The Eberhard Faber Mongol Gets Its Stripe


The Eberhard Faber Mongol is an iconic pencil, whose origins date back at least to the turn of the twentieth century. Its most distinguishing feature is the black-and-gold ferrule — a design that the Eberhard Faber Company would eventually refer to it as “the characteristic Mongol band.” But it wasn’t always so.

The following passage, taken from the minutes of the February, 1904 meeting of the board of directors (L.W. Faber, E. Faber, and E.E. Huber), states that all #482 pencils should receive a new metal tip:

Mongol2 (1)Mongol3 (1)

It’s interesting to note that nowhere in any of the minutes (from 1898 to 1911) does the word “ferrule” appear. Instead, “caps” and “tips” are the most frequently used terms. This means that the word “ferrule” would become part of the terminology at a later time (NB: a ferrule is defined as something that either caps or joins).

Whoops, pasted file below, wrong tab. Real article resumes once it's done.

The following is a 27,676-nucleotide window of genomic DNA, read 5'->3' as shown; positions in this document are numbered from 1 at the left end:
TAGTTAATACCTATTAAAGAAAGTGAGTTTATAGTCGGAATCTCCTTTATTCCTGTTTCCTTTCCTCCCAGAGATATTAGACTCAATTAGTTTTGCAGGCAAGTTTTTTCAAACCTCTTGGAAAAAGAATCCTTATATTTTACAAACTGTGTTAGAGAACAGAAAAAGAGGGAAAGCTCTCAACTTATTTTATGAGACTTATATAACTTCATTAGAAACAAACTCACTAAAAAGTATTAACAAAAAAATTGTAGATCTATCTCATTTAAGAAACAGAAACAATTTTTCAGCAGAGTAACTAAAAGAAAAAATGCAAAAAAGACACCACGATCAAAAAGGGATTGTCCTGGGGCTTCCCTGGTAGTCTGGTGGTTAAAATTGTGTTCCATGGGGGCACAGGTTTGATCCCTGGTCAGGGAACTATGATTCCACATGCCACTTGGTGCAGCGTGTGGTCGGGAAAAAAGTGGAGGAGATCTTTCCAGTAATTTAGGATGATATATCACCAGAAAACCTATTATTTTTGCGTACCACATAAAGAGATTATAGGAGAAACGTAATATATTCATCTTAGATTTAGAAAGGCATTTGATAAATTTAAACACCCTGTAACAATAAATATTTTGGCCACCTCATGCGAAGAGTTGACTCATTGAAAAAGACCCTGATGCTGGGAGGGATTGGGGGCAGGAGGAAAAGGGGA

Following the suggestion at the close of the minutes a trademark was filed for in June, then granted in August, some six months from the time of the board meeting:


The characteristic Mongol band would eventually be found on a dizzying number of products, and would undergo a multitude of design changes over some 80+ years:


Mongol Lengthener 1908


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2 Responses to The Eberhard Faber Mongol Gets Its Stripe

  1. Noel says:

    Nice post, just picked up a box of Eberhard Faber Mongol 482 #4 Hexagon Lead Pencils , Pat Aug 02,1904 . A good start for this model for sure …………………..


  2. Brock Putnam says:

    I miss Mongols…I used them exclusively all through grade school and into high school. Ticonderoga seemed like a cheap knock-off by comparison. Of course, now I use razor tip extra fine disposable pens for almost everything, including crossword puzzles.


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